Oh, and as for Mormons "volunteering seven times the number of hours as the general population"? Far and away most of those volunteer hours are spent administering things in their organization. They count as "volunteering" attending meetings on how to bring more people into Mormonism. They also count as "volunteering" counting the money that is collected each week and taking it to the bank.

The same study that was quoted above found that when all those internal tasks were backed out, Mormons volunteer no more than other Americans.


tspenc 4 years, 7 months ago

People curious about Mormonism should learn about it from Mormons, not atheists, evangelicals, or the media. As for those who don't believe Mormons are Christians.....all they need to do is read a little of the Book of Mormon to KNOW that Mormons are Christian. That book is all about salvation through faith in Christ.

The doctrine of “Trinity” was propigated by the Catholic Church, at the Council of Nicea in 325 A.D., almost 300 years after the death of Christ! It’s easy to argue whether or not the Early Christian Church, in the early centuries after Christ, believed or taught “Trinity” doctrine. The Apostle Paul always spoke of Christ as the Son of God... not as the same person as God the Father. The word “trinity” appears no where in the Bible.
Also, the Bible supports all the controversial doctrines that Mormons are berated for. Among them: 1. baptism for the dead(1st Corinthians 15:29), 2. The three kingdoms of Heaven (1st Corinthians 15:35, 40-42, 2nd Corinthians 12:2) 3. Man may become like God. The Bible is full of scriptures infering that “man may become like God, “Ye are Gods (Psalms 82:6)” Ye are the children of God,” “Ye are the sons (and daughters) of God,” The Apostle Paul said, “We are the offspring of God.” See…(Psalms 82:6, Galations 4:4-7, 2 Peter 1:4, John 1:12, John 10:33-34, Romans 8:14,16,17, among the many). Do not sons and daughters grow up to become as their parents? The doctrine that “man may become like God,” is not unique to the Mormon Church. Many Early Church Fathers in the first centuries after Christ also believed that man could become like God. The doctrine was called "Theosis."..look it up on the internet. The following quotations are from early Church Fathers, theologians, and apologists from the first centuries after Christ, before the Council of Nicea in 325 A.D.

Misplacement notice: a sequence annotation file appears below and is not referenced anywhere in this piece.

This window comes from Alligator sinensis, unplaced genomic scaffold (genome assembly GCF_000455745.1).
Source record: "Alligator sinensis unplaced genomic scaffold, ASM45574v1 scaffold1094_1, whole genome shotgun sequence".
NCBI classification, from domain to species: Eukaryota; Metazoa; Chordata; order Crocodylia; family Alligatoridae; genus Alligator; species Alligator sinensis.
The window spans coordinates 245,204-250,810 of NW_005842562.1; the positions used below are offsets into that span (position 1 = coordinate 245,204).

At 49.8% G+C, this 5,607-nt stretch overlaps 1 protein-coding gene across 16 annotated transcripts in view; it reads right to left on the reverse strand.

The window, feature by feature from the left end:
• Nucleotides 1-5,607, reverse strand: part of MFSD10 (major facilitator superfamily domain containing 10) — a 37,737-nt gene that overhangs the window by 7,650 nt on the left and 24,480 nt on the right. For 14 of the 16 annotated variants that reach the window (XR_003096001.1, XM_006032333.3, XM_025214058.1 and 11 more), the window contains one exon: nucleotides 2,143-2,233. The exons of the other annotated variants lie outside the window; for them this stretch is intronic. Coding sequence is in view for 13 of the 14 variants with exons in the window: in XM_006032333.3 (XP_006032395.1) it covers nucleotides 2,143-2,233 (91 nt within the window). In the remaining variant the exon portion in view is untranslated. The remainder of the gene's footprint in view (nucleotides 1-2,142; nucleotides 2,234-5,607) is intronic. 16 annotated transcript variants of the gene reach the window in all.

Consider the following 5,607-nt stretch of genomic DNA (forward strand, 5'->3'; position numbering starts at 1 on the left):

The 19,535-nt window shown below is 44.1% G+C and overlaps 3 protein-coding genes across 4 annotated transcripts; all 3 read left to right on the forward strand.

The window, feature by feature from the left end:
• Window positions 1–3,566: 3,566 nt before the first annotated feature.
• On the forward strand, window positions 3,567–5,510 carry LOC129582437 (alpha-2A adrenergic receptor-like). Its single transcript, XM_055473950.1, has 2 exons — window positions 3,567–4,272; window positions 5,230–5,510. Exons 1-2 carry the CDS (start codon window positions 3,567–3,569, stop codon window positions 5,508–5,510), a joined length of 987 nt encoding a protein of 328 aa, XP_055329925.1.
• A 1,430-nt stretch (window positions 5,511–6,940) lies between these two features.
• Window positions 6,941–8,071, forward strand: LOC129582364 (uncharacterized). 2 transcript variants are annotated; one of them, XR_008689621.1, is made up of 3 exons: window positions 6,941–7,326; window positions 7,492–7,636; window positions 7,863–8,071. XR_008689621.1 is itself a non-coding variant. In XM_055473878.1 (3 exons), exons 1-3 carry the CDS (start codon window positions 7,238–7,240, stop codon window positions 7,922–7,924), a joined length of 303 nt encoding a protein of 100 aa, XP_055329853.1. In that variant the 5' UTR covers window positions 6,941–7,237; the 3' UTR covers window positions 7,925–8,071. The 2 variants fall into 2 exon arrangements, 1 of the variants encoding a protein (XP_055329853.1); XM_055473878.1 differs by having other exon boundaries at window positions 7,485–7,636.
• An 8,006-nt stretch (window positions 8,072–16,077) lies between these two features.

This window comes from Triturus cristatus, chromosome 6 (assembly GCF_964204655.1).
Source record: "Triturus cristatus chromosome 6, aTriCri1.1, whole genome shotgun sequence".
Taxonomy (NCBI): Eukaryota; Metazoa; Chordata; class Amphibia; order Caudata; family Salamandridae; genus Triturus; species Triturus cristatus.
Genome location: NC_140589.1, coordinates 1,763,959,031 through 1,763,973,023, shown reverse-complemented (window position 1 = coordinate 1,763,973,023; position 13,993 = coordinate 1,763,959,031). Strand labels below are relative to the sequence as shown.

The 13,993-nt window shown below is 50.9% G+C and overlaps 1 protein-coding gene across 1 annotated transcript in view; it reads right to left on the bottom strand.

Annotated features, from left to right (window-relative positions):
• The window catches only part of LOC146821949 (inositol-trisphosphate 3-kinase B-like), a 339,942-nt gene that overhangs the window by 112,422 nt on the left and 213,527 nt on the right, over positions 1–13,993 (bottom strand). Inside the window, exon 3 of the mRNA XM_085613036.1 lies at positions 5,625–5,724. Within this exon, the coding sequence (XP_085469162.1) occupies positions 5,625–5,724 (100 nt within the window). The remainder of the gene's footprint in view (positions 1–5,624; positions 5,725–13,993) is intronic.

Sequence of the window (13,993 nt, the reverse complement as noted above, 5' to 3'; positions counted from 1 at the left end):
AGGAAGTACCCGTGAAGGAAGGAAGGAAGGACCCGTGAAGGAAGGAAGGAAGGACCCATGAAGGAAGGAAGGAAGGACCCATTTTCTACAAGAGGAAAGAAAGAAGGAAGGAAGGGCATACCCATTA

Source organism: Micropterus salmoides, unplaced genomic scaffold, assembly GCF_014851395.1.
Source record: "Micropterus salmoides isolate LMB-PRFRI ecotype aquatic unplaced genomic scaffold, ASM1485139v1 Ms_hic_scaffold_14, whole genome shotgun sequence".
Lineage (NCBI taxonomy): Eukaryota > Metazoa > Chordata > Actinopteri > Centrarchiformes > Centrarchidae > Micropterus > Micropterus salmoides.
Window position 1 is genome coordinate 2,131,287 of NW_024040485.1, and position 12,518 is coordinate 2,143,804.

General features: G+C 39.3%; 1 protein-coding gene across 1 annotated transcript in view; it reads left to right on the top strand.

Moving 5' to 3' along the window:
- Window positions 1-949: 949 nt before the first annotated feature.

Irenaeus- · "We were not made gods at our beginning, but first we were made men, then, in the end, gods." · "Our Lord Jesus Christ, the Word of God, of his boundless love, became what we are that he might make us what he himself is." · But of what gods [does he speak]? [Of those] to whom He says, 'I have said, Ye are gods, and all sons of the Most High.' To those, no doubt, who have received the grace of the 'adoption, by which we cry, Abba Father.'" ·
Clement of Alexandria · "Yea, I say, the Word of God became a man so that you might learn from a man how to become a god."

Justin Martyr · "[By Psalm 82] it is demonstrated that all men are deemed worthy of becoming "gods," and even of having power to become sons of the Highest." Athanasius · "The Word was made flesh in order that we might be enabled to be made gods.... just as the Lord, putting on the body, became a man, so also we men are both deified through His flesh, and henceforth inherit everlasting life...[we are] sons and gods by reason of the word in us." For more information go to